What role has international support played in keeping this unit cohesive despite casualties and heavy fighting?

It has been a huge factor in the success of CTS. Coalition material and logistics support played a large role in the success of CTS, but more importantly, was the role of Coalition air support, which CTS relied upon extensively in battles like Ramadi and Mosul.

Did support other than the United States one have a special place, yesterday and tomorrow?

Yes. The French and other nations played a heavy role in training and supporting CTS. I argue in my recent report that US Green Berets, or Special Forces, should be the primary forces training and advising CTS. After all, they established the force and modeled it on US Special Operations Forces doctrine. Other Coalition nations should each have a role, or take the lead, in recreating CTS lost capabilities, or helping it create new capabilities. For instance, the French have been involved in training CTS in reconnaissance and in desert warfare. The CTS has many plans to specialize its battalions to conduct CT in the environments of each of their provinces. The Basra battalion will need to develop a maritime capability. The Anbar battalion needs to be able to conduct long range desert movements. CTS is also developing an airborne capability. So, each Coalition nation could help CTS create each of these capabilities, maybe even using those nations’ doctrine for each of these specific capabilities. But overall basic tactics and employment doctrines should be US.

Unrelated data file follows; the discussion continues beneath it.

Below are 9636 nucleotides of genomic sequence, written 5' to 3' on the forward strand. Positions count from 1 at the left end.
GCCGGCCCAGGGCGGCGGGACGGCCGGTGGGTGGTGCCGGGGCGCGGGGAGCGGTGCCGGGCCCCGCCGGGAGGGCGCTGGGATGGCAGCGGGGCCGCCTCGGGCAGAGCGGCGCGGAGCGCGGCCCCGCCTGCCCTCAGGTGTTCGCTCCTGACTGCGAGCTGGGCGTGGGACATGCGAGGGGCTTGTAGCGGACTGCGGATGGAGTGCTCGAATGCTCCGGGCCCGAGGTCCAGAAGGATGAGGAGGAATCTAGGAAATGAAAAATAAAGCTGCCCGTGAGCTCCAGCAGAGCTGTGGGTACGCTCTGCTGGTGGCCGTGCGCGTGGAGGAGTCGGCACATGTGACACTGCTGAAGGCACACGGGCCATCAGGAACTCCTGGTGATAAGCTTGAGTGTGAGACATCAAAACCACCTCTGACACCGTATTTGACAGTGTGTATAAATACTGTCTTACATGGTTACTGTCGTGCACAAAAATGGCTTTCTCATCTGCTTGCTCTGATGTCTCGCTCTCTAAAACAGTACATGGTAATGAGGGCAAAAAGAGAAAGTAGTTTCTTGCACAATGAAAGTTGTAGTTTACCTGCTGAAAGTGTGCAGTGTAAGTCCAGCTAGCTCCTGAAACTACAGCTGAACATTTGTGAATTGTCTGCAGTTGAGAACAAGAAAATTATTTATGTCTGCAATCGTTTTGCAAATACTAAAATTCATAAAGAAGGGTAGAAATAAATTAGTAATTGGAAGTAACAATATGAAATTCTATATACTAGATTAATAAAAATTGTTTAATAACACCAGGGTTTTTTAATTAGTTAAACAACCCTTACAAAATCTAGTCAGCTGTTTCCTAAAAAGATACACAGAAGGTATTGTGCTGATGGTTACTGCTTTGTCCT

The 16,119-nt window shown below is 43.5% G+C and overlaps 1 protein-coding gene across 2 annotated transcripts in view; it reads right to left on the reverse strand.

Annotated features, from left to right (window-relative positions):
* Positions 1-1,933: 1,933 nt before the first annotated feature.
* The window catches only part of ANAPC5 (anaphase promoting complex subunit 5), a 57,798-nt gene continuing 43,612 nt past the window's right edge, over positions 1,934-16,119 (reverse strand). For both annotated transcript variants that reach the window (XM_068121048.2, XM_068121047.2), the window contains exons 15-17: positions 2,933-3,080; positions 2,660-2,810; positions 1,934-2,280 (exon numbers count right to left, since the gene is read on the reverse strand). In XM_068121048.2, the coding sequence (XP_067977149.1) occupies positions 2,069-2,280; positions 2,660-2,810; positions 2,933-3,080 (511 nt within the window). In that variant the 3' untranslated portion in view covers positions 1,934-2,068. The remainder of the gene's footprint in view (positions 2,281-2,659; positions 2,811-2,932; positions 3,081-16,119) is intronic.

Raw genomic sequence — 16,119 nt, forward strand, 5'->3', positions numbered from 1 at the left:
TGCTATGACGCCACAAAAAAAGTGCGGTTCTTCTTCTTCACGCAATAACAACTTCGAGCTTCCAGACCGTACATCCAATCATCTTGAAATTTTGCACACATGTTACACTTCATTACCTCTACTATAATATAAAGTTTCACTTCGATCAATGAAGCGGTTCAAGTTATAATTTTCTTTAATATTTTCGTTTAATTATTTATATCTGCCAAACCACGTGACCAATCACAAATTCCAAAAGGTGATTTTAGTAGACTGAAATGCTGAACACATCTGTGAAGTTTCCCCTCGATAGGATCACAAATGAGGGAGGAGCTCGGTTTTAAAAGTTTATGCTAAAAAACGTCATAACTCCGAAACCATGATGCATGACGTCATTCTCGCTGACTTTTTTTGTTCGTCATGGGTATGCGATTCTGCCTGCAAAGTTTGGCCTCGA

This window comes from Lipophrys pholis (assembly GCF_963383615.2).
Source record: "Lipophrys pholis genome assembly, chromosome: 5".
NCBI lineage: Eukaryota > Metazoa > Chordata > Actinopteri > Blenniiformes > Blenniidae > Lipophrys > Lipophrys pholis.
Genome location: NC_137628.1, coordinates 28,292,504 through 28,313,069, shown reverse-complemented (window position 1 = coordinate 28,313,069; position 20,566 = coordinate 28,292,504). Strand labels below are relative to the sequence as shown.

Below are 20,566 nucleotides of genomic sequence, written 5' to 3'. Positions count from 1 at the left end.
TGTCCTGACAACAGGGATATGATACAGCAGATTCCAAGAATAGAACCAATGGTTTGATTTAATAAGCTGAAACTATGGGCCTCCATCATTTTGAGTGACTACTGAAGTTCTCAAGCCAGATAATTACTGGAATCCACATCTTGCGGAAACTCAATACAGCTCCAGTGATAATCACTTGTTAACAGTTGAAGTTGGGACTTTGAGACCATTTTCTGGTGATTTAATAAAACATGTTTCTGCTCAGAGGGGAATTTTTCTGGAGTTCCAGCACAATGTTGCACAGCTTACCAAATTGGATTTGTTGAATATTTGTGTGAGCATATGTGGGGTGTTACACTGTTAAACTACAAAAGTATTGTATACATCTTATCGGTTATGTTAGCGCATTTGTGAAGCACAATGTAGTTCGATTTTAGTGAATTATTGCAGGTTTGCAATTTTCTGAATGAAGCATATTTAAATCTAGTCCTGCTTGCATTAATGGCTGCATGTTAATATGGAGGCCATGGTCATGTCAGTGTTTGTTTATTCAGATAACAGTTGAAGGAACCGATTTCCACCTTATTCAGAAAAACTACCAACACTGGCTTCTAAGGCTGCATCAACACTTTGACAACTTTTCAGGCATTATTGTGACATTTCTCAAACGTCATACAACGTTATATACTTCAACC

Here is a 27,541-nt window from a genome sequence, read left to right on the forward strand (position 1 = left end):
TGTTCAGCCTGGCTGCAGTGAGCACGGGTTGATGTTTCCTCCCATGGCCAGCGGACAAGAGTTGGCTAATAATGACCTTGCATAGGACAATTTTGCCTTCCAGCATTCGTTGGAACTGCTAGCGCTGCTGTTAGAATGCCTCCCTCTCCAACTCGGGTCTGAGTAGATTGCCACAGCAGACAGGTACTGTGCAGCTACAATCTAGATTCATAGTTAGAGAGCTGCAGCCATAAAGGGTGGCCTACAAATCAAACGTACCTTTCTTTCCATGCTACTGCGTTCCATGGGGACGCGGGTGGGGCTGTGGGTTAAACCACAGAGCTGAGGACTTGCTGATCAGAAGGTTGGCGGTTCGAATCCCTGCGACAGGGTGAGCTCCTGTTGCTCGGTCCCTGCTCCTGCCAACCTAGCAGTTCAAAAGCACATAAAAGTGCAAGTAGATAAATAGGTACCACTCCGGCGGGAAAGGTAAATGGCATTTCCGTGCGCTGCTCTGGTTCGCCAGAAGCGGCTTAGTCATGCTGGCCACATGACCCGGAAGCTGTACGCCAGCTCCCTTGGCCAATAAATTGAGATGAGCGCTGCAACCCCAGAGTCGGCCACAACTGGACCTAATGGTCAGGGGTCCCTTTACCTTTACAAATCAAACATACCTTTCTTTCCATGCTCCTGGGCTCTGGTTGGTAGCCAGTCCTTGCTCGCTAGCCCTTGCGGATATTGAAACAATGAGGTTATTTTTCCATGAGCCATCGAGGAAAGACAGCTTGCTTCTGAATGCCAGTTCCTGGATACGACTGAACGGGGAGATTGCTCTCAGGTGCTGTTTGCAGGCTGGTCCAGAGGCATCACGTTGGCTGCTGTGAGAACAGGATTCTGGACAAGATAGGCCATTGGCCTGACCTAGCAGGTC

Is the ICTS a 'replicable model?
Yes, but not on a large scale. CTS was small and had more Coalition attention than any other Iraqi force before the US withdrawal in 2011. US advisors were embedded into CTS down to the company heavy and the US conducted near daily partnered combat operations with it. And the same US advisors did repeated tours with the CTS over and over again. It again had a heavy Coalition focus starting in 2015. The Iraqi Army is too large for this same approach to work unless the Coalition is willing to back a massive investment in training it with the same advisors repeatedly rotating back to Iraq again and again, as well as extensive partnering operations. I don’t think any Coalition nation is willing to make that kind of investment in Iraq.

What are the main challenges for the ICTS as the reconquest of the Iraqi territory is about to be completed?

CTS has massive expansion plans. It needs to stop any planned growth and focus on regaining lost capabilities and bringing all battalions up to the same level of training as some of the best battalions in the 1st ISOF Brigade. It needs to stop being used as a holding force in the north and simply refocus on its core counter terrorism mission. It needs to resolve the tensions in the command structure that I write about. It is probably ready for a new generation of younger leaders to take over.